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Car bomb blast kills 7 in Sadr City

Iraqi officials say seven young people were killed when a parked car exploded near a cafe in the Sadr City slum in eastern Baghdad.
/ Source: The Associated Press

A bomb in a parked car ripped through a Sadr City neighborhood Wednesday evening, killing seven young people who had gathered at a nearby cafe to drink tea and play dominoes, Iraqi officials said.

The attack comes just days after a string of shootings and bombings convulsed the country in Iraq's worst violence so far this year. The violence appears designed to stir up sectarian tensions at a time when Iraq still has no new government after inconclusive parliamentary elections and as U.S. troops prepare to go home.

Police and hospital officials said the blast took place near a popular cafe where young people were gathered.

The casualty information was given by a police officer and an official at the hospital where the wounded were taken. Both spoke on condition of anonymity because they are not authorized to talk to the media.

Sadr City is the eastern Baghdad stronghold of anti-American cleric Muqtada al-Sadr and the scene of one of Iraq's most deadly attacks this year. Insurgents in April targeted worshippers gathered for Friday prayers in a string of explosions that killed 72 people, mostly near Shiite mosques and places of worship in Baghdad.

Earlier on Wednesday, three people were killed and 23 were wounded in northwest Baghdad when a booby-trapped body exploded near a grocery store.

A police official, who spoke on condition of anonymity because he was not authorized to speak to the media said the body was left near a shop and exploded after people gathered around.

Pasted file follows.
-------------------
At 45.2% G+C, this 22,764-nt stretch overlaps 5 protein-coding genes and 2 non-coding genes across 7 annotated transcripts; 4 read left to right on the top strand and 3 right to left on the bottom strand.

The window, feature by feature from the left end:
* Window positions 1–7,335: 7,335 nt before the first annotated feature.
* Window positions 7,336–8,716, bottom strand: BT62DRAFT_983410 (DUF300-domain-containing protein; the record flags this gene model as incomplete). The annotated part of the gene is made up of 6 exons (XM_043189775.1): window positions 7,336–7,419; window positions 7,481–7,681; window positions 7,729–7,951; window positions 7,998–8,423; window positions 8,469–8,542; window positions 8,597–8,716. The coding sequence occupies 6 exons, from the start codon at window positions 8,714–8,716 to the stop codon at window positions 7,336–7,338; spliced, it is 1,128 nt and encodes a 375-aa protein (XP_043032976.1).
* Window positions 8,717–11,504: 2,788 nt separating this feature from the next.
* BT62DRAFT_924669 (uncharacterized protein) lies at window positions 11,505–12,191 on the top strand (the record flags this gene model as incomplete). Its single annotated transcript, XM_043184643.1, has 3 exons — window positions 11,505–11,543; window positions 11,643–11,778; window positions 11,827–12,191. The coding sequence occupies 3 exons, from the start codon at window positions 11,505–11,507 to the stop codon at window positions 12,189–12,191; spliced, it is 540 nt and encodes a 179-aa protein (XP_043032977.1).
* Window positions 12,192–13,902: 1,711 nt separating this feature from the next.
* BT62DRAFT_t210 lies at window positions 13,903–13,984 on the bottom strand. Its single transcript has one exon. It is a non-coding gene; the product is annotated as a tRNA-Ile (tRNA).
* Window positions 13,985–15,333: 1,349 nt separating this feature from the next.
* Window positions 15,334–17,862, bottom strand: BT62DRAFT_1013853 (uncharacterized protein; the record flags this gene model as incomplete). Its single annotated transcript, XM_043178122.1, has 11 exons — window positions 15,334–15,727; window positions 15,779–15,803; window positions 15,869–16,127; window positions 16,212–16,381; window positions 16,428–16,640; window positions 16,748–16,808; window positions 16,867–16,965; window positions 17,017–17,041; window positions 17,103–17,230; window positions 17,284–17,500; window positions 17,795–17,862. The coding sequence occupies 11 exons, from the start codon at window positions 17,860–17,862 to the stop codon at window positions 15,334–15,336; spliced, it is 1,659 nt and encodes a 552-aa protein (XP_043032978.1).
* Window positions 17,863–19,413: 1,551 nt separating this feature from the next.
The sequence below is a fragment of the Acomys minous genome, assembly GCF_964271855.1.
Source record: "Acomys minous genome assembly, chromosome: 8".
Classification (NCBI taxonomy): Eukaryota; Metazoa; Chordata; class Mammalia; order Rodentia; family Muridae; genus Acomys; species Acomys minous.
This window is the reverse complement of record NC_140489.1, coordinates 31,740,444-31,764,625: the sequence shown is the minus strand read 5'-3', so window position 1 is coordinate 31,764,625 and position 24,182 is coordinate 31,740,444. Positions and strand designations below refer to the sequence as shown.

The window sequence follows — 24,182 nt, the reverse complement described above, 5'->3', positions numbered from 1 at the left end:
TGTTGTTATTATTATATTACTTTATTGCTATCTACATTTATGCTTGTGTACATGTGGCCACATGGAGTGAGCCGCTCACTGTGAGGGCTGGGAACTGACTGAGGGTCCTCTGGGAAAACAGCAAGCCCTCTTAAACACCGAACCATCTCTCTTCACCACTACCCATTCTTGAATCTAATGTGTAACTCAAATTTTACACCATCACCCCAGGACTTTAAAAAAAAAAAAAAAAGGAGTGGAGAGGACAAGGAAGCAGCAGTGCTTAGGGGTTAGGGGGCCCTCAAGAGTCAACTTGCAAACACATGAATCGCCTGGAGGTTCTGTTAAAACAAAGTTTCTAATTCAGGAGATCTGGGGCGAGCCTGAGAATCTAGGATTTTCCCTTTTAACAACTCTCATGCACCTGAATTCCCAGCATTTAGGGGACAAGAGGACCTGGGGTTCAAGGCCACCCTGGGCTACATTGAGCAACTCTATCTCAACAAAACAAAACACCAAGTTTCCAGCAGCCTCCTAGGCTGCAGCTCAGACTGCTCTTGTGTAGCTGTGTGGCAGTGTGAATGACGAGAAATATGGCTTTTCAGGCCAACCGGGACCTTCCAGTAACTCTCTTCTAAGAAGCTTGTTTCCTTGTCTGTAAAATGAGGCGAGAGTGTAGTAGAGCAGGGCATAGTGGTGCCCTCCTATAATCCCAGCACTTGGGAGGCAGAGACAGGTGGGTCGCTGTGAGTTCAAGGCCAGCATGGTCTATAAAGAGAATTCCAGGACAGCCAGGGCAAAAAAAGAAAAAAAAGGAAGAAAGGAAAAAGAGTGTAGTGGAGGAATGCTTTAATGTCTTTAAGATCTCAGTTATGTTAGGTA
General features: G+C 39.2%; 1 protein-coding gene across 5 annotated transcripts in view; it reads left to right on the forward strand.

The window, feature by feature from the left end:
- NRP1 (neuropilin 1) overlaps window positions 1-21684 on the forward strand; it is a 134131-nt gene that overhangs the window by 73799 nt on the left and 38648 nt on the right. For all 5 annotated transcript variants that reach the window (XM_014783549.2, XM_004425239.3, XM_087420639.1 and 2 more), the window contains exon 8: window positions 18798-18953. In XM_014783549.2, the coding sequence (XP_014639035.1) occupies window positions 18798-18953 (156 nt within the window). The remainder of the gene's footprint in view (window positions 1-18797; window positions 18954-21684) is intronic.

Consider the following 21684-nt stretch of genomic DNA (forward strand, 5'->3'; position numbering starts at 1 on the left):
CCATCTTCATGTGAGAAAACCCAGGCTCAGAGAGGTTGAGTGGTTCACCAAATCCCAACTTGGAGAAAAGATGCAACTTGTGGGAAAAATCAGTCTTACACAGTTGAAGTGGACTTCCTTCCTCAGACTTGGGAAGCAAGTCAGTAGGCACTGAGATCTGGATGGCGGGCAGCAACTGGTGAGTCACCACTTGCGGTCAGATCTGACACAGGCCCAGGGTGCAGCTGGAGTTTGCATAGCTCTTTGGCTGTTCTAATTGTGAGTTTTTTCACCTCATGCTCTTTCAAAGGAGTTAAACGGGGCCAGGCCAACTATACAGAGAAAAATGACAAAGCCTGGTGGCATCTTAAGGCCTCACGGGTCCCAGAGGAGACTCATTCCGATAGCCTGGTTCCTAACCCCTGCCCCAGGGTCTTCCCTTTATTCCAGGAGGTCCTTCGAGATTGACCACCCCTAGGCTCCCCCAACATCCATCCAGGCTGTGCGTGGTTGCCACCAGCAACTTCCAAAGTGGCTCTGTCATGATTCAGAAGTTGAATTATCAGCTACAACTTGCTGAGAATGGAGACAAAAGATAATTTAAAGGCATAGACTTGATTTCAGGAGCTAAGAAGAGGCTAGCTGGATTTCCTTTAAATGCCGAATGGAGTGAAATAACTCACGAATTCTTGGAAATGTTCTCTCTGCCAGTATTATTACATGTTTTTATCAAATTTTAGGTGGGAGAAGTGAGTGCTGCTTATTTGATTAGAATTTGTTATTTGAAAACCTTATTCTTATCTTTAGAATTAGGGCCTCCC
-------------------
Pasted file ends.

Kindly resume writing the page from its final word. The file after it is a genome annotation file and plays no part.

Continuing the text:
The Wednesday attacks come as Iraqi security officials have been carrying out raids and searches in areas such as Hillah and Basra, following a wave of violence Monday that unfolded throughout the day and stretched from Mosul in the north all the way to Basra in the south; at least 119 people were killed in the bombings and shootings in what was Iraq's bloodiest day this year.

Iraq has yet to seat a government — or even finalize the results — following the March 7 election in which Shiite Prime Minister Nouri al-Maliki narrowly lost out to secular challenger Ayad Allawi, who had strong Sunni support.

But with no political bloc gaining enough seats to form a majority, a period of intense political maneuvering has ensued as both sides try to get enough support to form a government.

As the election morass stretches out, many have warned that insurgents may try to launch new and deadly attacks in order to reignite the sectarian fighting that once hit Iraq daily.

Meanwhile, a committee charged with vetting officials for ties to Saddam Hussein's regime said it would not ban any more candidates from the disputed election, officials said Wednesday.

The Shiite-dominated committee has played havoc with Iraq's parliamentary elections by trying to bar hundreds of candidates from the race.

Sunnis, who were dominant under Saddam, maintain that the commission is biased and operating on a sectarian agenda to exclude them from the political process.

Ali al-Lami, the executive officer of the committee, said it would not pursue any other cases against candidates.

However, there were conflicting accounts on the status of nine candidates the committee was trying to bar who had actually won seats in the election.

Al-Lami said a decision on their fate would be made in a few days by a court and that he expected they would be barred. But a spokesman for the commission president, Ahmad Chalabi, said the committee was no longer pursuing any action against the nine candidates and that he expected they would be able to take their parliament seats.

The conflicting accounts could not immediately be resolved.

The decision on whether to bar the nine candidates, most linked to Allawi's Sunni-backed political list that won the most parliamentary seats, has emerged as one of the most contentious issues amid the turmoil that erupted after the election failed to produce a clear winner.

A ruling could tilt the balance in favor of al-Maliki and has raised concerns about a new round of violence if Sunnis, who were at the heart of the insurgency, feel disenfranchised.

The decision on the nine candidates has been one of the factors delaying the final certification of the election results, in addition to a recount for Baghdad demanded by al-Maliki; election officials say it will be completed by Friday.